Do you think Charlie knew?
Fifty million years before Charlie Russell painted scenes of central Montana, a volcano dominated the landscape east of Great Falls - The Highwood Mountains are the eroded remains of this ancient volcano. In fact many of the buttes and mountains that form the backdrop in Russell's paintings were formed by ancient volcanic activity. Case in point - In his painting "When the Land Belonged to God", three landforms associated with ancient volcanism appear on the horizon to the right of the bison - Square Butte, Round Butte, and the Highwoods. The chamber that provided the magma for these features is also responsible for the dark cliff shown in the photos on this page. Pressure from magma beneath volcanoes can cause surrounding bedrock to crack, and then magma moves into the cracks or between layers of sedimentary rock, hardening beneath the surface. If a magma-filled fissure cuts across layers of sedimentary rock, the formation is called a dike. If magma forces its way between layers of rock, it is called a sill. If enough moves in to cause layers above to dome up, the formation is referred to as a laccolith (diagram). Square Butte and Round Butte are both laccoliths, and so is the cliff shown above. Stay tuned for more about this famous cut bank later. (geology map of the area).
Does anyone feel a chill?
Fast-forward to 2.6 million years ago (mya) . . . The Highwood Volcano had gone extinct, and erosion had taken it's toll on the cone(s) and the sedimentary layers that the dikes and laccoliths were embedded in, exposing some as ridges and buttes. Also, by around 2.6 mya, the planet had cooled enough for another ice age to get started. From 2.6 mya until 12,000 years ago, Earth experienced several glaciations (popularly called "ice ages"). Over tens of thousands of years, great ice sheets grew southward from Canada into the northern Montana (map). Then those glaciers would melt, replaced by warmer "interglacial periods" that would last for thousands of years before next glacial period started. Over the past 1 million years these glacial periods occurred roughly once every 100,000 years. The most recent one ended 12,000 years ago, marking the end of the Pleistocene epoch.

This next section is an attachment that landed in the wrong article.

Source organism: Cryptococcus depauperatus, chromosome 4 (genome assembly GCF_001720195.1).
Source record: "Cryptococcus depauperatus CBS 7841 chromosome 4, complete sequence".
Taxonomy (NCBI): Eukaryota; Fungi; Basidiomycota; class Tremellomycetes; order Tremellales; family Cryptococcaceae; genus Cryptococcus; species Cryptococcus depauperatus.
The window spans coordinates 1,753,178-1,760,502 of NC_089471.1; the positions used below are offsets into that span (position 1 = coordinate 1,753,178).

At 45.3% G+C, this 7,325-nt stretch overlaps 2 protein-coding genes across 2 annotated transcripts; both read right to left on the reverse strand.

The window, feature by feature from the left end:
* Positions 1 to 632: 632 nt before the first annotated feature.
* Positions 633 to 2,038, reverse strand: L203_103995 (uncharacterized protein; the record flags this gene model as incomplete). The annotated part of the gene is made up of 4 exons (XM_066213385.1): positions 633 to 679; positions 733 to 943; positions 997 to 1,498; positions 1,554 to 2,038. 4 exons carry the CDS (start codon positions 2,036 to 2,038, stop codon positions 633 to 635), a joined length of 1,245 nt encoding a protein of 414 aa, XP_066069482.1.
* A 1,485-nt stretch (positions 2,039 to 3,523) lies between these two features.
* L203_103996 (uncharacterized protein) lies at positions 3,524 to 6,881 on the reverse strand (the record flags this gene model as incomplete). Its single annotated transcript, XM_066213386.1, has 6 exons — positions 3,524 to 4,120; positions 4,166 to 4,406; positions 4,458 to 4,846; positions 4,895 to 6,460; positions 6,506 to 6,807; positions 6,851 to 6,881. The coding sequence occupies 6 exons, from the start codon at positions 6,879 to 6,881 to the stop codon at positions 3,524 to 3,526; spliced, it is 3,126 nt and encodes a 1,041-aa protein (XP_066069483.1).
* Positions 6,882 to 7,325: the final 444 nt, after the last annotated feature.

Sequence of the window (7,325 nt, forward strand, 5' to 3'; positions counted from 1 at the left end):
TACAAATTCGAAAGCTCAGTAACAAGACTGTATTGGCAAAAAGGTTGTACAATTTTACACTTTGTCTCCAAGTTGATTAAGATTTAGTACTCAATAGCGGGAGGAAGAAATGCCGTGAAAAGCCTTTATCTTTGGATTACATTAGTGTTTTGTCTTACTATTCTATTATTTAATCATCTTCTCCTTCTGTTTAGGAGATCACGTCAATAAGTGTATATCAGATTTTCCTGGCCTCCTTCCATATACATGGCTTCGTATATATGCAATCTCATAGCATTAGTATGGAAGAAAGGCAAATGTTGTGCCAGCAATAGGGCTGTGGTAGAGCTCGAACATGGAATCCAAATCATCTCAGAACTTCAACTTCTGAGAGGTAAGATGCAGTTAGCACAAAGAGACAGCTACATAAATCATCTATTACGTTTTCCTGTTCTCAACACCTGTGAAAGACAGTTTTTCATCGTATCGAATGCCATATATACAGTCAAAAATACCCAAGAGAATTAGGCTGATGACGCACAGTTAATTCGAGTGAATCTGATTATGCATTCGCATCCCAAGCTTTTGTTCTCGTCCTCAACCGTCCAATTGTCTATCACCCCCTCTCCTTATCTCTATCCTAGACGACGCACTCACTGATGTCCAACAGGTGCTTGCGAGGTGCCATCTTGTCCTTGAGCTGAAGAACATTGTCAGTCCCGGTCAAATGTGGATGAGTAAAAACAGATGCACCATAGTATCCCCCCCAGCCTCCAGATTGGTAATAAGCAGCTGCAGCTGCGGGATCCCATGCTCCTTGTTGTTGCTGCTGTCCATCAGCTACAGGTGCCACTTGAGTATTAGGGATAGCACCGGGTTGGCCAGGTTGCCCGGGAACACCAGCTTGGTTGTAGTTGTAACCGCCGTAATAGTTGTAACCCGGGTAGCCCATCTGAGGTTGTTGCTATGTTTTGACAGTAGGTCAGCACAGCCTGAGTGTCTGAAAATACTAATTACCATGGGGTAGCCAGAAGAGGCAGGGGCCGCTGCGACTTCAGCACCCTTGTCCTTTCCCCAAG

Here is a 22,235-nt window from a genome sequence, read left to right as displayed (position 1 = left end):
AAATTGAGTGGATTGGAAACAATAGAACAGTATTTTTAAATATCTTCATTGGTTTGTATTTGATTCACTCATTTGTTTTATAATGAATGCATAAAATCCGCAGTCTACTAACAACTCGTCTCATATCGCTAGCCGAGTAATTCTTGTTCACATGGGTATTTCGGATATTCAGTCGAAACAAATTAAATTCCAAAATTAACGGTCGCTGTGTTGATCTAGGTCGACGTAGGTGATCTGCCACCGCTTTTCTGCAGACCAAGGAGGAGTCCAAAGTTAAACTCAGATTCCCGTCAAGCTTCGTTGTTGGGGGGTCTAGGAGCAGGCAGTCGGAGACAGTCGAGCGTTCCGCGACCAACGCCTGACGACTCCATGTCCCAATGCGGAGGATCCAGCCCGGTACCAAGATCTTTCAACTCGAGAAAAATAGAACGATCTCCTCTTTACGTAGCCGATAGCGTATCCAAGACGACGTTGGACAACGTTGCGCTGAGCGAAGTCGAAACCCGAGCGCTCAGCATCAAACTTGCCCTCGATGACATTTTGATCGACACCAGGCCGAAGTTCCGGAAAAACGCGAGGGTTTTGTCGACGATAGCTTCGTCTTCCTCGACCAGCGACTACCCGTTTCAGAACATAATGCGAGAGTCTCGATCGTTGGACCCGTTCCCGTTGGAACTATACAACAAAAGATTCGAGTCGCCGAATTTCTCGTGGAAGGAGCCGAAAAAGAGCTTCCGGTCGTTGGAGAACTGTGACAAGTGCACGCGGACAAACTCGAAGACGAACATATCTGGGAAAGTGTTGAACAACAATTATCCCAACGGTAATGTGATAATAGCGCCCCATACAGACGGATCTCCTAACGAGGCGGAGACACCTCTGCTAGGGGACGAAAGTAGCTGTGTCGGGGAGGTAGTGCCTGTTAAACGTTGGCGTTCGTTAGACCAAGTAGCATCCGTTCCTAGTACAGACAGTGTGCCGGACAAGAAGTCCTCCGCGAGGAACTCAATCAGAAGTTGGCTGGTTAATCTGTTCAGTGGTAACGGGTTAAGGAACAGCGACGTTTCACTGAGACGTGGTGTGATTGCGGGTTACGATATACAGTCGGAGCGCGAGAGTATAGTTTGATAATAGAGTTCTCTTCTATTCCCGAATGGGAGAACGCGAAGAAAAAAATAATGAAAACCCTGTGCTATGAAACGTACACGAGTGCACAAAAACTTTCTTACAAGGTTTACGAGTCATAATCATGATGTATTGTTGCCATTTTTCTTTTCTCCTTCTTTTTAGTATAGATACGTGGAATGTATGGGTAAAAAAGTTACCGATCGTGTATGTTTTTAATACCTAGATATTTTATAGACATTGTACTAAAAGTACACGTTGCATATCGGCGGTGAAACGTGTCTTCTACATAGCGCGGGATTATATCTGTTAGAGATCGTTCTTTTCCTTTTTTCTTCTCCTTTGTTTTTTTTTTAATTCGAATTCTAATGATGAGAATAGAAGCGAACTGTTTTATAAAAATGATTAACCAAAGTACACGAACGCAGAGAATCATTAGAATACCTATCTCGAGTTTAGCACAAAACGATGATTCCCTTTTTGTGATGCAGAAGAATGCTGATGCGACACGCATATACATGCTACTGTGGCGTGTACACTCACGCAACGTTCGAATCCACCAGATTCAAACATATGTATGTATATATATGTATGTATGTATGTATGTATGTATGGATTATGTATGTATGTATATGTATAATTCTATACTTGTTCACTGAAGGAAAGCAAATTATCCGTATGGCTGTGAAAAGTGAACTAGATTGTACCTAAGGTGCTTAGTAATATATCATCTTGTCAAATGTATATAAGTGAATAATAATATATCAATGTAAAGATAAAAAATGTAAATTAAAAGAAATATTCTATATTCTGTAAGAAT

Here comes that dam glacier!
The formation and flooding of Glacial Lake Missoula (multiple times) is one of the most famous events that occurred during the most recent glaciation. However, a lesser-known incident that shaped the cliff shown in the photos on this page was also quite dramatic. Here is one hypothesis** . . . The strange set pf circumstances began when the Laurentide Ice Sheet grew southward from Canada, reaching the north slopes of the Highwood Mountains. As the ice sheet pinched against the Highwoods, it blocked the flow of the ancient Missouri River, causing the formation of Glacial Lake Great Falls (map). At times the lake was about 500 feet deep where the courthouse sits in Great Falls today, and lake water backed up as far south as the Helena Valley.
The big spill.
The lake eventually grew high enough to spill over the dam near the present-day town of Highwood. At some point the ice dam burst, and water rushed along the southern edge of the ice sheet (along the north side of Highwoods) across existing drainages, carving the impressive channel known today as the Shonkin Sag. Eventually the ice grew back, the lake refilled, and the dam burst again - probably numerous times. Today the wide, deep, dry channel with scattered brackish lakes winds its way between the small towns of Highwood and Square Butte (photo and map).
Not so fast!
Gerald Davidson, a retired research scientist who spent years studying the area, agrees that outburst floods are part of the story, but thinks the area's unique landscape was shaped by a more complicated sequence of events that happened over a longer span of time. According to Davidson, "For the past million years the Earth has spent most of the time locked in ice; so there has been sufficient time for a river to gradually cut a channel around the ice - a channel that could have been scoured and enlarged by several violent overflow events."
Above: Photo by Mark Smith - a closer look at the cliffs of the Shonkin Sag Laccolith
That's some cut bank!
For geologists who visit this remote area to see the Shonkin Sag, the cliff shown in the photos on this page is a "must see". Here, two very different events, separated by tens of millions of years - a period of volcanism and an ice age, teamed up to provide this unique cut bank. This is where ice age torrents of water in the Shonkin Sag cut into the Shonkin Sag Laccolith, exposing the spectacular cross-section represented by the cliff. Such views of plutonic formations are rare - something normally only seen in textbook diagrams. In the photo above, the thick dark part toward the left is eastern edge of the laccolith, and the dark stripes on the right are sills formed as magma from the laccolith squeezed between layers of sandstone (diagram). The photo below, which was taken from the top of Square Butte (4-5 miles away), provides a much different perspective. The laccolith is about 200 feet thick and a mile long. Click here for a close-up of the sills.
Term: outburst flood
*Note: The use of the term "ice age" is confusing. For more about this, click here.
|Blog and Photos from Hike to Shonkin Sag in April 2016|
|Lost Lake - Another product of the Shonkin Sag|
|More Montana Pictures of the Week|